To take advantage of the fact that a transfer for "fair market value" is not a gift, some seniors began to enter into Life Care Contracts with their children.  These contracts would be structured along the lines of "I parent give you child $150,000, and in return, you child agree to care for me for life". The theory was that the Life Care Contract was a transfer for fair market value and not a gift since the child was promising to provide services in return for the dollars.

In re E.S. v. DIVISION OF MEDICAL ASSISTANCE  AND HEALTH SERVICES, et al the Appellate Division upheld an prior Administrative Law Judge ruling that a Life Care Contract where mother made a lump sum transfer to daughter for future personal care services was a gift, and not a transfer for fair market value, and a penalty period should be assessed.

This ruling is not surprising.  Logic says that how can you be sure that the lump sum is equal to future care - what if mom dies in 3 months, or needs a nursing home in 6, or lives until 110?  A contract between two unrelated parties would not create a situation that allowed for either such a windfall (if mom dies earlier) or detriment (if mom dies later).

Note that this ruling does not address "pay as you go" personal care contracts where a child might contract with a parent to be hourly for caregiver services actually rendered.

Image: graur razvan ionut / FreeDigitalPhotos.net

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Quick Highlights of Health Care Legislation

The new health care legislation is massive - over 2000 pages.  It will be years before many questions are answered, but has an immediate effect on all of us.  I got this summary of quick highlights from Steven Kaplan, CPA, JD, LL.M at Sax Macy, Fromm & Co. and thought it did a great job of boiling down to the key points:

Penalty for remaining uninsured.
After December 31, 2013, taxpayers would have to maintain minimum coverage or pay a penalty.

Employer responsibilities.
After December 31, 2013, an employer that employs at least 50 full-time employees and does not offer health insurance coverage would have to pay a penalty.

Excise tax on high-cost employer-sponsored health coverage.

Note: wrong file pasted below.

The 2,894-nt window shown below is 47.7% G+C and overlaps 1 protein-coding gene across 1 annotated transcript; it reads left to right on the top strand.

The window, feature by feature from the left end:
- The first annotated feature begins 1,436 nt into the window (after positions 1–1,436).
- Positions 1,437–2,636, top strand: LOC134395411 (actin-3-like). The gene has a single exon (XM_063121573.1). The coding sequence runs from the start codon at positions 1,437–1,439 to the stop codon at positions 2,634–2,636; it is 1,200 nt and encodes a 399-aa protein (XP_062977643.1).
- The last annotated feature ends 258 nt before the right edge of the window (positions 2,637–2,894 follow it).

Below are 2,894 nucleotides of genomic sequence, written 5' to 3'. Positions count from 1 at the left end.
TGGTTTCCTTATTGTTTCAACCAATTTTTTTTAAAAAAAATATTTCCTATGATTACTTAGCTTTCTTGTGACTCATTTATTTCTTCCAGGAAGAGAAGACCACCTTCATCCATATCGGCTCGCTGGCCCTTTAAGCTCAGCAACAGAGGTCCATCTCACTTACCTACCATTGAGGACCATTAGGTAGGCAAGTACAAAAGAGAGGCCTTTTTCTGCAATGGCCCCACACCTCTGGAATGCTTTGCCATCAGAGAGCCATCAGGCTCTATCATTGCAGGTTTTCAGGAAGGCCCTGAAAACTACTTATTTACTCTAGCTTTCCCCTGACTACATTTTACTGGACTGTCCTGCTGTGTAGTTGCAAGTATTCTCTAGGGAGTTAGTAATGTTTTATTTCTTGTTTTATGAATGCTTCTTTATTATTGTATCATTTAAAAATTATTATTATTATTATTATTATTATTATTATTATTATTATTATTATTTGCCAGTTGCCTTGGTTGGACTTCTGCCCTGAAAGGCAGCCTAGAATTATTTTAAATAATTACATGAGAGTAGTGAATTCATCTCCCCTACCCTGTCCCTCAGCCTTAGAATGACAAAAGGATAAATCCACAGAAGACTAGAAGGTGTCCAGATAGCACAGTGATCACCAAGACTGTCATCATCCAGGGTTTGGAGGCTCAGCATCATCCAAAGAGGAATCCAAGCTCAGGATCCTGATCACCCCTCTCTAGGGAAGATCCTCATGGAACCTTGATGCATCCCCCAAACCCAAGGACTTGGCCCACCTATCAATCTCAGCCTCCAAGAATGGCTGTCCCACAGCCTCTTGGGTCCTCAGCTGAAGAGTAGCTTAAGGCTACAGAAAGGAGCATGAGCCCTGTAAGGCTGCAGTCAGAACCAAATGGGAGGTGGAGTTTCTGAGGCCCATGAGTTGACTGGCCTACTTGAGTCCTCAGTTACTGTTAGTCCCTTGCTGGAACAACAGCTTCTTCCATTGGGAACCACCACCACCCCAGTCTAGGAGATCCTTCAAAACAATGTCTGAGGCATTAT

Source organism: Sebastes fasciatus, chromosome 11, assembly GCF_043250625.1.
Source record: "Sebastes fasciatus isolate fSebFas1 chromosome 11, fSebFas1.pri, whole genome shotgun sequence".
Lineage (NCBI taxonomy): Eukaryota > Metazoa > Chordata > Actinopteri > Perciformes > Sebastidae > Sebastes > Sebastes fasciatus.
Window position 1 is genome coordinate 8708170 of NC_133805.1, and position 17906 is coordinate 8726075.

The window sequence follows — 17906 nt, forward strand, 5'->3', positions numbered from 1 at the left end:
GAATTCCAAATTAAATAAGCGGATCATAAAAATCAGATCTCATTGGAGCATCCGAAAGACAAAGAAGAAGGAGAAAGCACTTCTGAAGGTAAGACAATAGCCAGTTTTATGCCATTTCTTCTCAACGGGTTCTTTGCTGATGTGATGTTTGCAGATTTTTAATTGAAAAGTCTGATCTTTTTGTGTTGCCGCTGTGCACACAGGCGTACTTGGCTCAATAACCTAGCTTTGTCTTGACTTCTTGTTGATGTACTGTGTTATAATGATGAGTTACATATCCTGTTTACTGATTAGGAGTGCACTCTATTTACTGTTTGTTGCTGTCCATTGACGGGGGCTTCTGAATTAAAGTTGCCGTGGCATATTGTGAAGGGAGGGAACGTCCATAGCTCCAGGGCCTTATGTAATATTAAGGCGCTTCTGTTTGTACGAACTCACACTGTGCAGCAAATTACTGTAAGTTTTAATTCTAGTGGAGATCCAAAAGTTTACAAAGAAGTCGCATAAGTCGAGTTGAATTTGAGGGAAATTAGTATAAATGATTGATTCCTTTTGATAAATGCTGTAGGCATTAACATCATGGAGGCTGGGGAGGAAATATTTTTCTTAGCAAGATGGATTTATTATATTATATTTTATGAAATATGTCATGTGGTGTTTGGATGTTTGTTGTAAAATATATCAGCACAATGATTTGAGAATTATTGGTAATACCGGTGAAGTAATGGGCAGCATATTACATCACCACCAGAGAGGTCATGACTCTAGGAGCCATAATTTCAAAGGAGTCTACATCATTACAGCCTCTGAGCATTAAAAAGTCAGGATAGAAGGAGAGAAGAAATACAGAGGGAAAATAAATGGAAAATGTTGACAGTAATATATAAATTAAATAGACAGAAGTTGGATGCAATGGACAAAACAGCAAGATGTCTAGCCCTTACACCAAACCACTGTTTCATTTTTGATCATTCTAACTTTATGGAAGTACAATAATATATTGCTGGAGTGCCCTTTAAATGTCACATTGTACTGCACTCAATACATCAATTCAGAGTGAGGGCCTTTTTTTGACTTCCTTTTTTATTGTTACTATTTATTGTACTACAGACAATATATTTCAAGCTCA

After December 31, 2017, the bill would place a 40% nondeductible excise tax on insurance companies for any health coverage plan to the extent that the annual premium exceeds $10,200 for single coverage and $27,500 for family coverage.

New employer reporting responsibilities.
After December 31, 2010, employers would have to disclose the value of the benefit for insurance coverage on the employee's W-2.

Additional hospital insurance tax (HI) for high-wage workers.
After December 31, 2012, the HI tax rate would be increased by 0.9 percentage points on an individual taxpayer earning over $200,000 ($250,000 for married couples filing jointly); these figures are not indexed. The current rate is 1.45%.

Surtax on unearned income.
After December 31, 2012, a 3.8% surtax would be placed on net investment income of a taxpayer earning over $200,000 ($250,000 for a joint return). Net investment income would be interest, dividends, royalties, rents, gross income from a trade or business involving passive activities, and net gain from disposition of property (other than property held in a trade or business).

Limit on health FSA contributions.
After December 31, 2012, contributions to health flexible spending accounts would be limited to $2,500 per year.

Increased tax on nonqualifying HSA or Archer MSA distributions.
After December 31, 2010, the additional tax for HSA withdrawals would be increased from 10% to 20% and for Archer MSA withdrawals would be increased from 15% to 20%. This applies to withdrawals for nonqualified medical expenses.

Modified threshold for claiming medical itemized deductions.
After December 31, 2012, the threshold for claiming an itemized deduction for medical expenses would be increased from 7.5% to 10% for those under age 65.

Image: m_bartosch / FreeDigitalPhotos.net